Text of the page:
What does it eat?
The blue whale is thought to feed almost exclusively on small, shrimp-like creatures called euphausiids or krill. During the summer feeding season the blue whale gorges itself, consuming an astounding 4 tons or more each day. This means it may eat up to 40 million krill a day. As a baleen whale, it has a series of 260-400 fringed overlapping plates hanging from each side of the upper jaw, where teeth might otherwise be located. These plates consist of a fingernail-like material called keratin that frays out into fine hairs on the ends inside the mouth near the tongue. The plates are black and measure about 20 inches in length toward the front of the mouth and about 40 inches at the rear.
During feeding, large volumes of water and food can be taken into the mouth because the pleated grooves in the throat expand. As the mouth closes water is expelled through the baleen plates, which trap the food on the inside near the tongue to be swallowed.
Mating and Breading
Recent research indicates that blue whales reach sexual maturity between the ages of 6-10 years, or when males average about 74 feet and females are about 79 feet. Calves are born at intervals of 2 to 3 years and gestation is about 12 months. Calves are 23 to 27 feet long at birth and 3 tons. Calves nurse for 7 to 8 months and are weaned when they reach 52 feet in length. At that time they weigh about 23 tons. During the nursing period, calves consume 100 gallons of the fat-rich mother's milk each day, gain 200 pounds a day, or 8 pounds an hour, and grow 1 and 1/2 inches in length a day!
The Threat to Their Survival
Because of their enormous size and speed, blue whales were safe from early whalers, who could not pursue them in open boats with hand harpoons. But in 1868 a Norwegian, Sven Foyn, revolutionized the whaling industry with the invention of the exploding harpoon gun and by using steam and diesel powered factory ships and catcher boats. He also perfected the technique of inflating dead whales with air so they wouldn't sink after being harpooned. The whaling industry began to focus on blue whales after 1900. A single 90-foot blue whale could yield up to 120 barrels of oil, and the blues were killed by the thousands.The slaughter peaked in 1931 when over 29,000 were killed in one season.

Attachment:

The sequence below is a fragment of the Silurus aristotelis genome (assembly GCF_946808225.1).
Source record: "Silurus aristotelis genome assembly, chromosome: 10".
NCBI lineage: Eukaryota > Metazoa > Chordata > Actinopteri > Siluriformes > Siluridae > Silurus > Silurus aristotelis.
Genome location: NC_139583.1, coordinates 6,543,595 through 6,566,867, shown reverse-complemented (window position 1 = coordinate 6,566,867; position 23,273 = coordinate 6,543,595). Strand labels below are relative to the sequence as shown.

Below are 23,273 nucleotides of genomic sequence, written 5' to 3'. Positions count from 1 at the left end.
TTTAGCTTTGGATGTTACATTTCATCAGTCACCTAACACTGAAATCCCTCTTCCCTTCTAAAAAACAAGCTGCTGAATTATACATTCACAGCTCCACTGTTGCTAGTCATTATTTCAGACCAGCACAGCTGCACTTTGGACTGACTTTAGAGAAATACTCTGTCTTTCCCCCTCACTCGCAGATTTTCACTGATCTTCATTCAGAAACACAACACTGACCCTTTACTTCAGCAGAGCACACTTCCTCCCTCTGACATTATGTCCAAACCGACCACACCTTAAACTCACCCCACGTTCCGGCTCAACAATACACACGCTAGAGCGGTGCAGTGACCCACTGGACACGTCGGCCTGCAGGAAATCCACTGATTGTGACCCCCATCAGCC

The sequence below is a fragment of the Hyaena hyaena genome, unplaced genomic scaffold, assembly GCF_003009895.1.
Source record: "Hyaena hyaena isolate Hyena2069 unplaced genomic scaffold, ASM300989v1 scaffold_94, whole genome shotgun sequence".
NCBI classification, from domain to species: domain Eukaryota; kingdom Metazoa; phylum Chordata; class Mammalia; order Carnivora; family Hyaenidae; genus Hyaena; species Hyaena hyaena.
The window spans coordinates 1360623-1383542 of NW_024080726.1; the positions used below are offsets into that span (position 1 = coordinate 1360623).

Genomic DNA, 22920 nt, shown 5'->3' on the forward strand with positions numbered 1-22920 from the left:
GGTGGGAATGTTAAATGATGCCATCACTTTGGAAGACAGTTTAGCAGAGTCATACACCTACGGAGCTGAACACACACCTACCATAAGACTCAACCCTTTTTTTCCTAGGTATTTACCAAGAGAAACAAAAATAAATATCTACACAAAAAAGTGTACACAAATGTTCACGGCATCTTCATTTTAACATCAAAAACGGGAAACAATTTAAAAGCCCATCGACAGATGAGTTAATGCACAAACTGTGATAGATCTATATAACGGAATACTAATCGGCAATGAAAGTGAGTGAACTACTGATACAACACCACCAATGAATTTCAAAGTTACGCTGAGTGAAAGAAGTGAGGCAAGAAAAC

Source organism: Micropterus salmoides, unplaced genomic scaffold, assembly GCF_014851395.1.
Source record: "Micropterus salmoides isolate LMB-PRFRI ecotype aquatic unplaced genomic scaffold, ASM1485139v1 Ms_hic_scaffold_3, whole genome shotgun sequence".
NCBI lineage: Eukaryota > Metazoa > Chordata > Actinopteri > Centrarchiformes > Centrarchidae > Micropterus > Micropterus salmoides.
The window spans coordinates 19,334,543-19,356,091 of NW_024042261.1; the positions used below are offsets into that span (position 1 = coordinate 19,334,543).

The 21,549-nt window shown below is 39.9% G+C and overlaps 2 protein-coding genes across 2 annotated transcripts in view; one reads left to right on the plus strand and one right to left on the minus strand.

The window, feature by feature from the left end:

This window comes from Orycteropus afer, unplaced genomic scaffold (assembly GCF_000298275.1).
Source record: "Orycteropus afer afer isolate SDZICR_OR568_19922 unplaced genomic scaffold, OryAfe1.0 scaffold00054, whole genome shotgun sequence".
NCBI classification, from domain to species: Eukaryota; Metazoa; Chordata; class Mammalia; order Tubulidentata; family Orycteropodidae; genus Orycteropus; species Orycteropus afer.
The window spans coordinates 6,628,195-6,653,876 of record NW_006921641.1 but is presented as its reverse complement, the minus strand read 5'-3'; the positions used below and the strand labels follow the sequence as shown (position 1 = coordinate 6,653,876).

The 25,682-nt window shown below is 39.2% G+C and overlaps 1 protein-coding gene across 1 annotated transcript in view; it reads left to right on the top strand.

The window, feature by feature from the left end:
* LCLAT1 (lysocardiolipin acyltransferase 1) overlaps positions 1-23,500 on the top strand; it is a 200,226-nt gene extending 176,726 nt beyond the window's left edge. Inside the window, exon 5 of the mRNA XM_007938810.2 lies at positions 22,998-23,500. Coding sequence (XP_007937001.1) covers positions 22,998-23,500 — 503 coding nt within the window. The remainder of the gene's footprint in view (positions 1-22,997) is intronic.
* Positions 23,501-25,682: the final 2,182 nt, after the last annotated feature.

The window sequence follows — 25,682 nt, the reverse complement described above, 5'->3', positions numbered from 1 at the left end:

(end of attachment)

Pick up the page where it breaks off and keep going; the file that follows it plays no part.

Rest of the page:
Blue whales became so scarce that the whalers turned to other species and, belatedly, the International Whaling Commission (IWC) banned all hunting of blue whales in 1966 and gave them worldwide protection. Recovery has been extremely slow, and only in the last few years have there been signs that their numbers may be increasing. Pre-whaling numbers have been estimated at 200,000, and though exact figures are not known, an estimated 5,000 survive today in three populations: North Atlantic, North Pacific, and the Southern Hemisphere. No human activities in the North Pacific, other than whaling, are known to have affected the species. Therefore, other management actions are unlikely to contribute substantially to recovery.
Balcomb, K. and S. Minasian. 1984. The World's Whales. Smithsonian Books. W. W. Norton, New York.
Ellis, R. 1980. The Book of Whales. Alfred A. Knopf, New York.
http://www.marinemammalcenter.org/learning/education/whales/blue. Whales dolphins and porpoises - Cetaceans: Blue Whales. The Marine Mammal Center. 2002.